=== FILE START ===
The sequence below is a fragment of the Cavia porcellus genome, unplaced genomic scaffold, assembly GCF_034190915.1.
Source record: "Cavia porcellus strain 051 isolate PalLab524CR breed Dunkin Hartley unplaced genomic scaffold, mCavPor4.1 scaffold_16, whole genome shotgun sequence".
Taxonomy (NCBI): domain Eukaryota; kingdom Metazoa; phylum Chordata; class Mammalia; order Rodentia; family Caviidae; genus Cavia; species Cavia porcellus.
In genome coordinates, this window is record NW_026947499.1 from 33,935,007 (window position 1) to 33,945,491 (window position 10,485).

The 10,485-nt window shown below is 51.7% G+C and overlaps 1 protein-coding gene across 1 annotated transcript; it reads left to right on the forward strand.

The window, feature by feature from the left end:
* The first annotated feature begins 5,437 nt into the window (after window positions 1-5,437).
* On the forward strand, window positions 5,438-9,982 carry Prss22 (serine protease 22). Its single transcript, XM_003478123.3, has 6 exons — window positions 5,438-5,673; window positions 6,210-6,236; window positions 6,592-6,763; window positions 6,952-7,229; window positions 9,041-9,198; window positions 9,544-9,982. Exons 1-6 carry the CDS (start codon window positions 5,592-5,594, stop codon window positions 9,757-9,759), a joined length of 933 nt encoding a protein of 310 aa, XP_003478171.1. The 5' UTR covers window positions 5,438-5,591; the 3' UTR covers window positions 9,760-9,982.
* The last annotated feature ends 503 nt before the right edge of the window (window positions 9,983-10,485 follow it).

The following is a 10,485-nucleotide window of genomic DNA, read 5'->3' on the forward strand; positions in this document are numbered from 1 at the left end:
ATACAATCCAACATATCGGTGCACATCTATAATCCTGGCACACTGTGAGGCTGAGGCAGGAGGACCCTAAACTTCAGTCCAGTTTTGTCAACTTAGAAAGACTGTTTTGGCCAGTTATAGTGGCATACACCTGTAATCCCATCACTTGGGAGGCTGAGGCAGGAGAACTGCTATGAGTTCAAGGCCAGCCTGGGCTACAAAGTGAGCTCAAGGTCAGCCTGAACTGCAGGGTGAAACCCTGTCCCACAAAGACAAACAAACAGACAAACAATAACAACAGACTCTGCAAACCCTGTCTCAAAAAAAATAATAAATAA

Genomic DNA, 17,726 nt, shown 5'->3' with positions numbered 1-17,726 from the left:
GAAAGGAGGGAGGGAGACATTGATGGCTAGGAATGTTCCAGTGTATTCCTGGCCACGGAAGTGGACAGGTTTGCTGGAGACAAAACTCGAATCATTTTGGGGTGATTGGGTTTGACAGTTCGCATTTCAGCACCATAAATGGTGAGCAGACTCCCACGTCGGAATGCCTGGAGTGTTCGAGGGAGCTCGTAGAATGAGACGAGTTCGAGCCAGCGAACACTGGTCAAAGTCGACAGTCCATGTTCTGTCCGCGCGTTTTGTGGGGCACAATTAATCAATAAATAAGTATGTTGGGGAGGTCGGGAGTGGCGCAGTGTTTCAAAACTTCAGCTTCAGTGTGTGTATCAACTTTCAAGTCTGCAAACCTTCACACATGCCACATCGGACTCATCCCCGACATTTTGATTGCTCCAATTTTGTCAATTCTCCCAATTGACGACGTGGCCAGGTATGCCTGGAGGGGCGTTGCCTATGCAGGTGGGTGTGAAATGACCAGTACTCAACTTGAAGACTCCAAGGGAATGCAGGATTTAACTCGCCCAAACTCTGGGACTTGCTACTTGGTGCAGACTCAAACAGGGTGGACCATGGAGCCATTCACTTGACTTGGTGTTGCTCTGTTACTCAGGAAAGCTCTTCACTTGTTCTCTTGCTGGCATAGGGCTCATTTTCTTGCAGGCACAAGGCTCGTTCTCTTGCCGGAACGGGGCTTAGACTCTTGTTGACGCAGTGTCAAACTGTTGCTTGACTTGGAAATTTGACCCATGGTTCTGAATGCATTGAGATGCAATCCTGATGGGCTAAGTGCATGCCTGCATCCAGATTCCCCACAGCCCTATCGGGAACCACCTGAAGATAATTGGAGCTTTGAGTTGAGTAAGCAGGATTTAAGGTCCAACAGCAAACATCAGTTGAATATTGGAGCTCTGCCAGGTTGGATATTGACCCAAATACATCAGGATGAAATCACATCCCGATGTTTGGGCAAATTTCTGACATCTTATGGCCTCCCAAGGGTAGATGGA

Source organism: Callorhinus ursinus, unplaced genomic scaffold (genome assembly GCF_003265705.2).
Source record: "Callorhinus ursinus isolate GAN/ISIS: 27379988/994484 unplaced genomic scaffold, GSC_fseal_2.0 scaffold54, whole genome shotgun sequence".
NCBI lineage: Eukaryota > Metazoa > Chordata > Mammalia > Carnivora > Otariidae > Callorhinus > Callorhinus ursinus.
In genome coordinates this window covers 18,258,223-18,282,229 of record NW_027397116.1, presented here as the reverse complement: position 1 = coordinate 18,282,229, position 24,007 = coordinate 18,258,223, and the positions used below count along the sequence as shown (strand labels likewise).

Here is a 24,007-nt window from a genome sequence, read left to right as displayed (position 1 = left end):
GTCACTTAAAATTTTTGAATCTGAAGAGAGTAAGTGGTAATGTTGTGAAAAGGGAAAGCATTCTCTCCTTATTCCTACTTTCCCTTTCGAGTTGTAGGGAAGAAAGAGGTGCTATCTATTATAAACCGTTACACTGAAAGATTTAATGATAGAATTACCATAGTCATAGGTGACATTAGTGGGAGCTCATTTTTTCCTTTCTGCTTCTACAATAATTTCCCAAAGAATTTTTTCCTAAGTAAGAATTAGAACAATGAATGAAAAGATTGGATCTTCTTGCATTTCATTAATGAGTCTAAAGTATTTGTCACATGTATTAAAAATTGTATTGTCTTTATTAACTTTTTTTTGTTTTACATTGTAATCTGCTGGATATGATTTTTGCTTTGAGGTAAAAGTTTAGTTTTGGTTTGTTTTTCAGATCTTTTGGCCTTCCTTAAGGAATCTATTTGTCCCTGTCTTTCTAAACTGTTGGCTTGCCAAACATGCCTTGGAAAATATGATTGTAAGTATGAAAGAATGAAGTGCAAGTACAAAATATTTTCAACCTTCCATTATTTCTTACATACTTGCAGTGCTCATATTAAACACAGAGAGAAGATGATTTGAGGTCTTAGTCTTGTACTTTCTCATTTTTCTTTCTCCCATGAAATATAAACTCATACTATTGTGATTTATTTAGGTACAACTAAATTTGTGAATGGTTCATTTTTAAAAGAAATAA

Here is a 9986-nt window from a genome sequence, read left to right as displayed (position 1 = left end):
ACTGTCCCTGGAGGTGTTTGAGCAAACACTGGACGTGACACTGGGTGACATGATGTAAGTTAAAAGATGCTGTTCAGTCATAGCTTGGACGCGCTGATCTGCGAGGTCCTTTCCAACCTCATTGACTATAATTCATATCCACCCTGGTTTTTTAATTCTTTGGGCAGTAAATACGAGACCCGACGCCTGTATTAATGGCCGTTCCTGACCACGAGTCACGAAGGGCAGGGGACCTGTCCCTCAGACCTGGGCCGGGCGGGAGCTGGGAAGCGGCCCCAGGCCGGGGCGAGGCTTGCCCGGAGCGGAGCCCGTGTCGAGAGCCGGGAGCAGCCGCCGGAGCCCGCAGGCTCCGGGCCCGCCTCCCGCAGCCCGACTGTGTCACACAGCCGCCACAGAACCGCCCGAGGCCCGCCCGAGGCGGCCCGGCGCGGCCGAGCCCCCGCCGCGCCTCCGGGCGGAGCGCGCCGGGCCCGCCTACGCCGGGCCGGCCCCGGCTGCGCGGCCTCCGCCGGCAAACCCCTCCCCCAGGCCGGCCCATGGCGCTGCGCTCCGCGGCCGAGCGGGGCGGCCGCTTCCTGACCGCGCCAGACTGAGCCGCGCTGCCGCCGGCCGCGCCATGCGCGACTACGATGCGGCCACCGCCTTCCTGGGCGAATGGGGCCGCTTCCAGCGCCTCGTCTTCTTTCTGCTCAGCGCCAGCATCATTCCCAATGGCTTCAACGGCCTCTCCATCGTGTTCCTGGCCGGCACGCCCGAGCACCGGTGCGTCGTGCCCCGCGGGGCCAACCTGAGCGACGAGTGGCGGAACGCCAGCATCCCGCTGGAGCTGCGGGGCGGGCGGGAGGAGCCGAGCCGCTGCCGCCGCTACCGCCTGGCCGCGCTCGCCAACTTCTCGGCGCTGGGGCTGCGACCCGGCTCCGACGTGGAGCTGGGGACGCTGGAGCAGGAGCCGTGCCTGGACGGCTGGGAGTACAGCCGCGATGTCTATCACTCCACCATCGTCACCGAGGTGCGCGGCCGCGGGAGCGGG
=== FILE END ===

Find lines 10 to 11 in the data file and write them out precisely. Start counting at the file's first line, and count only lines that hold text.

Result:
The following is a 10,485-nucleotide window of genomic DNA, read 5'->3' on the forward strand; positions in this document are numbered from 1 at the left end:
ATACAATCCAACATATCGGTGCACATCTATAATCCTGGCACACTGTGAGGCTGAGGCAGGAGGACCCTAAACTTCAGTCCAGTTTTGTCAACTTAGAAAGACTGTTTTGGCCAGTTATAGTGGCATACACCTGTAATCCCATCACTTGGGAGGCTGAGGCAGGAGAACTGCTATGAGTTCAAGGCCAGCCTGGGCTACAAAGTGAGCTCAAGGTCAGCCTGAACTGCAGGGTGAAACCCTGTCCCACAAAGACAAACAAACAGACAAACAATAACAACAGACTCTGCAAACCCTGTCTCAAAAAAAATAATAAATAA